What marketers can learn from baseball Sutton Impact: On the elevator Cartoon: Tiger's impact From the Field of Fan Engagement From the Executive Editor: Braves development Case for college athletes as employees Cartoon: Exclusively Indiana Cartoon: Law and order league The life and times of Steve Greenberg Sponsorship and driving social change
Upcoming Conferences and Events
SBJ/November 5 - 11, 2001/Opinion
Virginias pitch to MLB way wild and outside
Published November 5, 2001
Northern Virginia has been working for years to land a Major League Baseball team, and to no effect. Perhaps it's understandable that the region's advocates are frustrated at their lack of progress. But that's no excuse for the local congressional delegation to try to leverage the tragic events of Sept. 11 to benefit their cause.
Five federal lawmakers who represent northern Virginia wrote MLB Commissioner Bud Selig late last month asking that baseball locate a team in the region essentially out of patriotic duty — to pay tribute to those killed in the terrorist attack on the Pentagon. The letter proposes building a ballpark near the Pentagon or Ronald Reagan Washington National Airport as "a national landmark ballpark" and dedicating the site as "a lasting memorial to American freedom and to the men and women of our armed forces who gave their lives in its defense on Sept. 11."
That, sirs, crosses the line.
Thousands of people were killed in New York, Pennsylvania and Washington by the terrorist attacks of Sept. 11, and it cheapens the horror of that day to use it in an attempt to sway baseball's decision makers. To suggest that Selig and baseball's owners are unpatriotic if they don't provide a team is irresponsible; this has nothing to do with patriotism.
Baseball's economic woes are well-known, and its management has some critical decisions to make. They will be based on business rationale. Underline the word business.
Selig on the eve of the World Series restated that contraction by two teams remains an option, even though markets such as Virginia and Washington argue for relocation of troubled franchises. Whatever evidence northern Virginia can muster in support of its desire for a franchise was equally valid on Sept. 10; nothing has changed that would make the area more or less suited for baseball.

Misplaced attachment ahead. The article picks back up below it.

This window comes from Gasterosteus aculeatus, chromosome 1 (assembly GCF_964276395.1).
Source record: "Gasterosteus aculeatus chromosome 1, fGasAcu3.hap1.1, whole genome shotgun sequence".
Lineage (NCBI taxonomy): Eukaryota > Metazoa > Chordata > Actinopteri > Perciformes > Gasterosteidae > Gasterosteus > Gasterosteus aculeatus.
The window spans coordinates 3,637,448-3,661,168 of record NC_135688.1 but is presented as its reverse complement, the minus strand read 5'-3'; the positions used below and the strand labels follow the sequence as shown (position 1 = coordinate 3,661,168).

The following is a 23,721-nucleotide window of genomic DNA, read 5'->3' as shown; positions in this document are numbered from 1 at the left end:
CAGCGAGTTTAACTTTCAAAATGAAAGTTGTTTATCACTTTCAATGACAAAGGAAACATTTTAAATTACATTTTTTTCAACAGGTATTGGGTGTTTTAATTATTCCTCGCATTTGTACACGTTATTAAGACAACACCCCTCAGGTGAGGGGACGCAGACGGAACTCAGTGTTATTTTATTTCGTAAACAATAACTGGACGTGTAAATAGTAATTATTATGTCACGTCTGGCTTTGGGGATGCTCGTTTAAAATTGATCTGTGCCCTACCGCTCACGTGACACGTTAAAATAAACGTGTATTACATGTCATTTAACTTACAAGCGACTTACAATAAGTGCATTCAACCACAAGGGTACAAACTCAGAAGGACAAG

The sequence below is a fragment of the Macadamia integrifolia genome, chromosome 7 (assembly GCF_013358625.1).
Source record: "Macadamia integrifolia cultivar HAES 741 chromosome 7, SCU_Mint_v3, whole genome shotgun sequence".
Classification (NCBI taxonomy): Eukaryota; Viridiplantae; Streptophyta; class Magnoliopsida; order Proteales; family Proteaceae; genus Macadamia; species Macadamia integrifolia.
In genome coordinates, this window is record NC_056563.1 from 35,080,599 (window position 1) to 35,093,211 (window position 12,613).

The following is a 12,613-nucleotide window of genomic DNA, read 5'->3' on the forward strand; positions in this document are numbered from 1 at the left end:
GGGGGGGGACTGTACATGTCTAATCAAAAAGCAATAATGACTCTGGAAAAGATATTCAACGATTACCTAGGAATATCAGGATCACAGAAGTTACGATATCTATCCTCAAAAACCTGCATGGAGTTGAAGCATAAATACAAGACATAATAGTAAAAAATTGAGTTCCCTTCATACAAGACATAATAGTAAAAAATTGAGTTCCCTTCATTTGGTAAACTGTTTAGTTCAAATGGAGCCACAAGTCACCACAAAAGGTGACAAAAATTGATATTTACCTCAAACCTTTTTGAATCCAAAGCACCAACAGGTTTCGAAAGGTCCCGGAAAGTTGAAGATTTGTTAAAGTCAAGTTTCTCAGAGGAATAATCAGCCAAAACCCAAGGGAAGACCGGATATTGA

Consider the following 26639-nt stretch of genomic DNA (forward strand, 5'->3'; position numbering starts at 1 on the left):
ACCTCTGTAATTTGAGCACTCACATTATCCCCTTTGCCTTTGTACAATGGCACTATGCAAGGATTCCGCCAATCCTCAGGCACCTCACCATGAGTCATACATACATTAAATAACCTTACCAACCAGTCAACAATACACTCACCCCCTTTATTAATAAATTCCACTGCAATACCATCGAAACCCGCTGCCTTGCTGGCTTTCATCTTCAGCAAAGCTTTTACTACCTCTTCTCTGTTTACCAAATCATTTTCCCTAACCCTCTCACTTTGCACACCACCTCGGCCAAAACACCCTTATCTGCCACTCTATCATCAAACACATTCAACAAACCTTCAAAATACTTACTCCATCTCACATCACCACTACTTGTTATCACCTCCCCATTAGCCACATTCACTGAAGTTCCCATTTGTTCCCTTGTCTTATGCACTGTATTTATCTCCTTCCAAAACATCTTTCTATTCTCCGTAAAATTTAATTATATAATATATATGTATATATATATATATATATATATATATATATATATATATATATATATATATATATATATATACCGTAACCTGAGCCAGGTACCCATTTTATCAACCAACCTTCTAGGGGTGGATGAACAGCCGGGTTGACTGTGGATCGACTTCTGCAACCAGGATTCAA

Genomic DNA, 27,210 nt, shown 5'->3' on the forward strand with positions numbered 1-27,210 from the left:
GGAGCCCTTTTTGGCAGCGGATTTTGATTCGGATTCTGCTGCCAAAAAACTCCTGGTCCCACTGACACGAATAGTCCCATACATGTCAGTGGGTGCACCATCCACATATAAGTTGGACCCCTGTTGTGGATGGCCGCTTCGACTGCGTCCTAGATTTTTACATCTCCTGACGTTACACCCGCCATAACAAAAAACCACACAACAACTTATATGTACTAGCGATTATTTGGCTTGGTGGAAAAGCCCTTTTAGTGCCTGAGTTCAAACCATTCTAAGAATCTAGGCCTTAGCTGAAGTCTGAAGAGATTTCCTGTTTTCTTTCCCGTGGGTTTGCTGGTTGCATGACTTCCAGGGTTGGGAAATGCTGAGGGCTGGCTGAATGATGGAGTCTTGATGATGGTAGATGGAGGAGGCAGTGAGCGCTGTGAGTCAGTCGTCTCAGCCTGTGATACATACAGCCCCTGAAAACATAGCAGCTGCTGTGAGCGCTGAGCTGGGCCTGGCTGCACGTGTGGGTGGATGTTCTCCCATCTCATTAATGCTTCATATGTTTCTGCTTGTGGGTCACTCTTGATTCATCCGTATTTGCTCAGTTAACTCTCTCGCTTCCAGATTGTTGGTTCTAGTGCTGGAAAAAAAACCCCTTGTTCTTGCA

The letter to Selig carries an implicit suggestion that Congress might re-examine baseball's antitrust exemption if the pitch for a Virginia franchise falls on deaf ears. For federal senators and representatives to link the two matters is unfortunate. Is this really the occasion?
Contrast this sorry episode with the situation in New York City, where the Yankees' postseason run has become a rallying point for the entire city, where baseball has absolutely contributed to a rejuvenation and a rebuilding of morale as the team figuratively lifts the population on its shoulders.
Advocates of Major League Baseball in Virginia might be expected to apply some pressure. The letter may contain some political posturing for voter consumption or legal maneuvering for the lawsuits that may lie ahead. None of that justifies the absurd appeal being put forth.
As major league owners gather in Chicago this week to talk about economic matters and a new collective-bargaining agreement with the players, they and Selig should give the petition from Virginia the short shrift it deserves.
— SportsBusiness Journal